For the sake of ease, I'm going to recap both performances per contestant. (See, I'm sarcastic and helpful.)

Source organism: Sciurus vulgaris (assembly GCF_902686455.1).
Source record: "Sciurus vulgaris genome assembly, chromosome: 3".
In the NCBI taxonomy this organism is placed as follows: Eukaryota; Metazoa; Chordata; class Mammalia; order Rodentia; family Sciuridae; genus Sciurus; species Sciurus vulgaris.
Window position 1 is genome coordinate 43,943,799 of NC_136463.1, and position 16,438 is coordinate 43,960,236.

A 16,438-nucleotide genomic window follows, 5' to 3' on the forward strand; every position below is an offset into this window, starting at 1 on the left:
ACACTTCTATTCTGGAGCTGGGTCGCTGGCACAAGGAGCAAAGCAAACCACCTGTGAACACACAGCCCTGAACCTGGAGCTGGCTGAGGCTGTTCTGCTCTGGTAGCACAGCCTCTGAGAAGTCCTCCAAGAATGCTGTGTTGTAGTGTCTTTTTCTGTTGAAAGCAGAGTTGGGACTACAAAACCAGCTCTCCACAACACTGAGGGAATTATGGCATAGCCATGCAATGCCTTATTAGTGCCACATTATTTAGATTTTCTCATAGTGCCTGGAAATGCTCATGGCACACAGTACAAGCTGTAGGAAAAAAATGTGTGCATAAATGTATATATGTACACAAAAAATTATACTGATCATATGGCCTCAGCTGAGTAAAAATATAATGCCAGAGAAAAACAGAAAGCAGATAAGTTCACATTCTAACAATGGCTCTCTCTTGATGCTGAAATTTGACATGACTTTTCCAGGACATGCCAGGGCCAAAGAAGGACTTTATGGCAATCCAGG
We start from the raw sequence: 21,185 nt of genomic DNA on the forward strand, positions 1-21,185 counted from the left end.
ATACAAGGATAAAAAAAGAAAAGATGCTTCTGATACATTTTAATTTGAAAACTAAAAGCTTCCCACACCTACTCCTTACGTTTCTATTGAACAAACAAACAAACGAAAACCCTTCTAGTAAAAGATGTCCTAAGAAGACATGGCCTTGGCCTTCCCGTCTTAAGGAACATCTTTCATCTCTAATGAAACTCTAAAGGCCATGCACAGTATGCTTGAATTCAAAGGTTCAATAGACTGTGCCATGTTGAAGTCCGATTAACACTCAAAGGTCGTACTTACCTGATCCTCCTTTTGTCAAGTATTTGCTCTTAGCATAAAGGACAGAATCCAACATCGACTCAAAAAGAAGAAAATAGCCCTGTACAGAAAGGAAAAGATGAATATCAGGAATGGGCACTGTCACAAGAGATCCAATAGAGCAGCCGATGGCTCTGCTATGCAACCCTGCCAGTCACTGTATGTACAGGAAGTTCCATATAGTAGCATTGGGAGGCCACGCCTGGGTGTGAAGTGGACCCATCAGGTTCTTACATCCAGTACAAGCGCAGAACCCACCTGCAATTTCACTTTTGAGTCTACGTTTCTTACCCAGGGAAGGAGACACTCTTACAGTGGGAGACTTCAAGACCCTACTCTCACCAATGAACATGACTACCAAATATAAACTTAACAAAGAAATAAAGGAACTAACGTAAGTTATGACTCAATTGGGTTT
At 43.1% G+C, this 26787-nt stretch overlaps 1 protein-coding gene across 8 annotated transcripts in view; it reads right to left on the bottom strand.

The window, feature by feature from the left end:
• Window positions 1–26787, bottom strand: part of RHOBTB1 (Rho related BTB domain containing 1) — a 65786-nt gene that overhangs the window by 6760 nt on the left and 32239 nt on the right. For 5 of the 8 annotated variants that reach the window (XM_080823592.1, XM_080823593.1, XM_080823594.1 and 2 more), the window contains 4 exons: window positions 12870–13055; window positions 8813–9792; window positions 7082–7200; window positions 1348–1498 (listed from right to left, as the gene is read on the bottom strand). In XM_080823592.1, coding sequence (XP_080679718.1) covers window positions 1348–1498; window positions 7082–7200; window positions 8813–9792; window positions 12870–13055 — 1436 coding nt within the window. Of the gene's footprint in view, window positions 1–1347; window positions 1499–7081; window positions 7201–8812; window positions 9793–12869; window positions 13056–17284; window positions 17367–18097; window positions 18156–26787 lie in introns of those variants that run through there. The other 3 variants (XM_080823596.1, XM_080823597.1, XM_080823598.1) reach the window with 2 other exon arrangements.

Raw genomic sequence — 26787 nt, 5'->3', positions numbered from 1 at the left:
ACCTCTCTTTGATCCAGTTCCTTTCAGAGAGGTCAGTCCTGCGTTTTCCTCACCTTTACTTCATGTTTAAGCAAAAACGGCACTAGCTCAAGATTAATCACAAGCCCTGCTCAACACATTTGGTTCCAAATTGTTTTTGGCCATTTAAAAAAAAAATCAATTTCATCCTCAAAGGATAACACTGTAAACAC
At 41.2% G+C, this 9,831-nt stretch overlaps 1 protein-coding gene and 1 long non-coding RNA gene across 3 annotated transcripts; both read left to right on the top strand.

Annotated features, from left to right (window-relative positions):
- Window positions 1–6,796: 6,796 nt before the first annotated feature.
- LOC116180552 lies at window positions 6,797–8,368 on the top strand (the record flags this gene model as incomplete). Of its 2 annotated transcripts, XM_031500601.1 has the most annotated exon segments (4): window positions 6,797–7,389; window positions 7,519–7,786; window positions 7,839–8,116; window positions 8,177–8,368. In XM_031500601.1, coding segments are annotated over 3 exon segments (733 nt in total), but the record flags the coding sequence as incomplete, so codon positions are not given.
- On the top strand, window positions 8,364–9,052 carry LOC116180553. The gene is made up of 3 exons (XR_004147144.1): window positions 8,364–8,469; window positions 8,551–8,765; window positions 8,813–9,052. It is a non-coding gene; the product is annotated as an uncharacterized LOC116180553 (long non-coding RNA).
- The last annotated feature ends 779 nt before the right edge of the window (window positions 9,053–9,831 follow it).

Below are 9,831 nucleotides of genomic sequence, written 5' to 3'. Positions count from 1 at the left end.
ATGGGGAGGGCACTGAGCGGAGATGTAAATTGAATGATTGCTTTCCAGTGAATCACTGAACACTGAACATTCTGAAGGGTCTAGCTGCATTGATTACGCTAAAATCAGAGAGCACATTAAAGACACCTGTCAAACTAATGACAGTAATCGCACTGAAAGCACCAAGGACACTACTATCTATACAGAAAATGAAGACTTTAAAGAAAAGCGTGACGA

Hollie started out the night talking about nerves with Jimmy, how she feels fantastic when performing in the studio but starts overthinking things once she hits the stage. Not tonight, she vowed. She sang Adele's Rolling in the Deep (we can't seem to get enough Adele this season), which Haley sang last season. I thought this was one of Hollie's best performancesshe started out a cappella, belted out her notes and seemed really relaxed on stage. Steven praised her for "finally doing what everyone in America was waiting forruffling your tail feathers and hitting the notes." He also called it "perfect." J.Lo (clad in an ab-tastic dress Tina Turner wore in Mad Max Beyond Thunderdome) said she was thrilled for Hollie and also called the performance "perfect," which meant that the ornery, lavender-clad Randy needed to point out it wasn't perfect but, "close to perfect, because she knows, some notes here and there were pitchy." But he told Hollie that he "felt her for the first time" (neglecting to remember how much he praised her earlier in the season, but the man has the memory of a gnat).